The kids have math and science back to back and work on both subjects during this block; their STREAM class is two hours long and coincides with lunch so they have 2.5 hours to explore. They don’t go outside every day, but try to on most days. This is a new concept for Otsego students and they are loving it, “I thought it was going to be more like school, just sitting outside, but we’re actually interacting with the outdoors,” says student Mya McPherson.
Their outdoor classroom is likely a stream, river or wooded area nearby. “I love the fact that it’s outside and we get to go to different places and do experiments in different environments. It makes math fun,” says student Luke Stender.
Nathan Alkire is the instructor for the class and brought STREAM school to Otsego. He taught in Hamilton prior to joining Otsego and started the area’s first STREAM school there. These students are learning the same math and science standards as other seventh grade students, just in a different way. In the first two weeks of school, students have been out to local streams running experiments, ““We work in small groups,” explains student Sophie Maxwell, “He gives us a lot of different questions that we can ask and then we have to find the answer to the questions.”
They’ve been taking measurements of the depth of the water, the speed of the current and studying the differences and similarities of the two locations and bodies of water. “They are learning how to write a scientific lab report, collect scientific data and construct visuals to explain what they learned and why,” Alkire explains. “Much of our time has been spent learning how to learn in nature along with enjoying what nature has to offer,” Alkire adds. The kids have also learned that nature can be unpredictable as a few kids came out of their experiments muddy and wet!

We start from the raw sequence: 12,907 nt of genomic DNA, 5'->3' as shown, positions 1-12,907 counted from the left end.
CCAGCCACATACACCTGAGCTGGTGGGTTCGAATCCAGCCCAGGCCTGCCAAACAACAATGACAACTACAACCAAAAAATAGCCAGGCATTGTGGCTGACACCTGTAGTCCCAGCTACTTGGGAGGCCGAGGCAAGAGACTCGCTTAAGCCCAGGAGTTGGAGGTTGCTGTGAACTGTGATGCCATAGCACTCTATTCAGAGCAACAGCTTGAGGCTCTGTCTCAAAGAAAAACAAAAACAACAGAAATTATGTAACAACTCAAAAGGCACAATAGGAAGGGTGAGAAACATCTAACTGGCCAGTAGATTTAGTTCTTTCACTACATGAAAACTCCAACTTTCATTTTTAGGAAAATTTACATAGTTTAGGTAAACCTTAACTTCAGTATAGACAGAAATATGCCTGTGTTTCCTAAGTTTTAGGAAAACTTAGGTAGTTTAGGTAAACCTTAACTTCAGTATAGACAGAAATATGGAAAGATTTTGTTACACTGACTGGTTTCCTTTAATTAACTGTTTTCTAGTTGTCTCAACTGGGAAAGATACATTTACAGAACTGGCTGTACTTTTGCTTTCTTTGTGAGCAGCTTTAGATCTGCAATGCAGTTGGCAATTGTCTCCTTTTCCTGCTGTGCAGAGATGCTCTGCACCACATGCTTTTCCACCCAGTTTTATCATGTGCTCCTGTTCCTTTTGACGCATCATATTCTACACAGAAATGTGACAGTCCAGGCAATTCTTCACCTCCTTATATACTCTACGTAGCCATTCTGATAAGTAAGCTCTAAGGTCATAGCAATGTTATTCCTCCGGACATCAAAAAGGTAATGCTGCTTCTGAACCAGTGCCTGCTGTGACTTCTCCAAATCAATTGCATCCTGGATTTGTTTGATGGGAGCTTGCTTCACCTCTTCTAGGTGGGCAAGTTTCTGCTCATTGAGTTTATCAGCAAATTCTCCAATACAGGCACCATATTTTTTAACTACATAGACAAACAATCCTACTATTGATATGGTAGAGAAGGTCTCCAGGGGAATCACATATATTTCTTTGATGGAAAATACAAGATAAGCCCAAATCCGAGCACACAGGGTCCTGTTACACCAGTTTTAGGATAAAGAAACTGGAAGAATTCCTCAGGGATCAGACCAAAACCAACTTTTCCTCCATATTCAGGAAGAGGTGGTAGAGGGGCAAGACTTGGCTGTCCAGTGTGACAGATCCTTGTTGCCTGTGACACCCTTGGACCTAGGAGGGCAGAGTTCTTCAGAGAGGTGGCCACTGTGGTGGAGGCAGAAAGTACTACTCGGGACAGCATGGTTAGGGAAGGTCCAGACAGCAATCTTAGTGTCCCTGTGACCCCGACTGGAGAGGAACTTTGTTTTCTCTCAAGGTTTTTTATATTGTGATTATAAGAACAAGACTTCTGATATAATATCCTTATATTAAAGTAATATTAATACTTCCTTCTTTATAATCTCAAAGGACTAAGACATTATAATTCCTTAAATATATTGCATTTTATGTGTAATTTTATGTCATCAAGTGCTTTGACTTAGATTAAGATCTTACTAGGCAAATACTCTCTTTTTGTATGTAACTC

The students have made some fun discoveries, including a box turtle on a trail way that sits south of OMS. The outdoor class aims to give students rich connections to the math and science concepts they are learning by using tangible, living things that are right around them, right in their own community.
“I think it’s just so cool,” McPherson says about the class and is looking forward to what’s next, “I’m so excited for what this year holds because if we are already walking in streams in the first two weeks, I can’t imagine what we’ll be doing the rest of the year.”One future project for this STREAM class will be working on the creation of a two-acre pond at the Kalamazoo Nature. With partnerships with the Kalamazoo Nature Center (KNC), Ducks Unlimited, Southwest Michigan Land Conservancy, the Michigan Department of Natural Resources and the Michigan Department of Environmental Quality, students will develop a plan for how the pond should be constructed taking into account materials and environmental factors. They’ll also configure a time line and budget. Students will have to present their plan to the KNC board of directors and other stakeholders for approval. They will also develop a plan for monitoring the pond over time for environmental impacts that would include ideas for ongoing investigations that future classes could conduct. There is not yet a start date on this project.